The Top 10 Mistakes Made in the Afghan War

From Tora Bora to wartime fatigue, the U.S. legacy in Afghanistan was just one failed endeavor after another.

America's long war in Afghanistan isn't likely to end well, and the American people seem to know it. Despite a wholly predictable effort to portray the war as an American victory, the United States isn't going to defeat the Taliban between now and the scheduled departure of most U.S. troops later this year. Meanwhile, relations between the United States and the Karzai government are going from bad to worse. Afghan President Hamid Karzai is not only refusing to sign a security agreement that would allow the United States to leave a residual force in country, he is also making increasingly strident accusations that the United States is to blame for recent civilian deaths.

This depressing outcome is not what most Americans expected following the rapid toppling of the Taliban back in 2001. It is therefore important that we draw the right lessons from the experience, if only to partly redeem the sacrifices made by the soldiers who fought there. In that spirit, here is a list of the top 10 mistakes made in America's Afghan War.

1. Trying to Go It Alone

After 9/11, America's NATO allies invoked the mutual defense clause of the NATO treaty and offered to help the United States go after the Taliban and al Qaeda. Convinced that the job would be easy and that allies would simply make things harder, the Rumsfeld Pentagon responded with a brusque "No, thanks." Instead of making Afghanistan a collective project from the start, the Bush administration wanted to show it could do the job all by itself, with an assist from the Afghan Northern Alliance. That decision seemed justified when the Taliban fell quickly, but when Bush & Co. marched off to Iraq (see below), there was hardly anybody left to keep the Taliban from coming back. By the time NATO got involved big-time, a new civil war was underway and the best opportunity to build a stable Afghanistan had been squandered.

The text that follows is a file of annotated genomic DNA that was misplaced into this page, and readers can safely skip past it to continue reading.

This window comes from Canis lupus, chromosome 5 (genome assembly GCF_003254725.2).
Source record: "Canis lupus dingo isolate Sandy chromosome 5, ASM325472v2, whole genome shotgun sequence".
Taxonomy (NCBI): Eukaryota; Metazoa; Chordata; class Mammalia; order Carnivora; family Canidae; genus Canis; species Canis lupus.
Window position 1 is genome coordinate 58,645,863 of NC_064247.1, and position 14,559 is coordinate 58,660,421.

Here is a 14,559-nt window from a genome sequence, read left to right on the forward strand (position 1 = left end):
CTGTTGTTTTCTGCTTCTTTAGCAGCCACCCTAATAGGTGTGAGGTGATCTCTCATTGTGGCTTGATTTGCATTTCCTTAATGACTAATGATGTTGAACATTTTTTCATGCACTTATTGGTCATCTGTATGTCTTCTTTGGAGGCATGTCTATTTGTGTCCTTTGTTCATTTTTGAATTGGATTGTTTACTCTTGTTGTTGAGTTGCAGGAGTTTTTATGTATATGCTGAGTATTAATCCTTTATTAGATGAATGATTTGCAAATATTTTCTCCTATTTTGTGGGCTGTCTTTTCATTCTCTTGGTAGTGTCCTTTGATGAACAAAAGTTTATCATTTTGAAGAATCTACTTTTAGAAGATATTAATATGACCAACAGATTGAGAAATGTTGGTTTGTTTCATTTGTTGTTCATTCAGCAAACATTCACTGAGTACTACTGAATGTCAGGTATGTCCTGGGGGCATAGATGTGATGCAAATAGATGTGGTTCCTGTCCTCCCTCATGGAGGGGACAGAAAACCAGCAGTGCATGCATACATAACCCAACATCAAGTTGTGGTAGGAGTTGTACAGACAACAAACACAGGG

2. Blowing It at Tora Bora

The United States invaded Afghanistan for one reason: to get Osama bin Laden and as many of his followers as possible. Unfortunately, poor coordination with local Afghan forces and a reluctance to commit sufficient U.S. troops at the Battle of Tora Bora allowed bin Laden to escape into Pakistan, where he remained at large for another eight years. Had we caught him then and there, al Qaeda might have been dealt a fatal blow and the United States could have declared victory in the "war on terror" instead of watching al Qaeda morph into a global franchise. Yet despite this costly failure, the U.S. commander at Tora Bora -- Army Gen. Tommy Franks -- was later chosen to command the invasion of Iraq.

3. The Afghan Constitution

The Bonn Agreement in December 2001 established an interim government for post-Taliban Afghanistan and was, in many ways, an impressive diplomatic achievement. Unfortunately, the Constitution adopted in 2004 was an ill-conceived misstep. It created a highly centralized state that ignored Afghan traditions of local autonomy and gave the president too much formal power. The new government was supposed to run the entire country from Kabul and appoint all the key local officials, but the Karzai regime lacked enough competent civil servants and the new structure created irresistible opportunities for patronage and corruption. Moreover, the Afghan economy could not support an elaborate governmental structure or large security forces, which made the fledgling Afghan state permanently dependent on outside support from the start.

4. The Detour Into Iraq

The Bush administration's decision to invade Iraq was not just a disaster for Iraq and for the United States, it also diverted military and intelligence resources from Afghanistan and allowed the Taliban to regroup and resume the war. Sadly, we will never know what might have happened had the United States and NATO kept their eyes on the ball back in 2003.

5. The 2009 Surge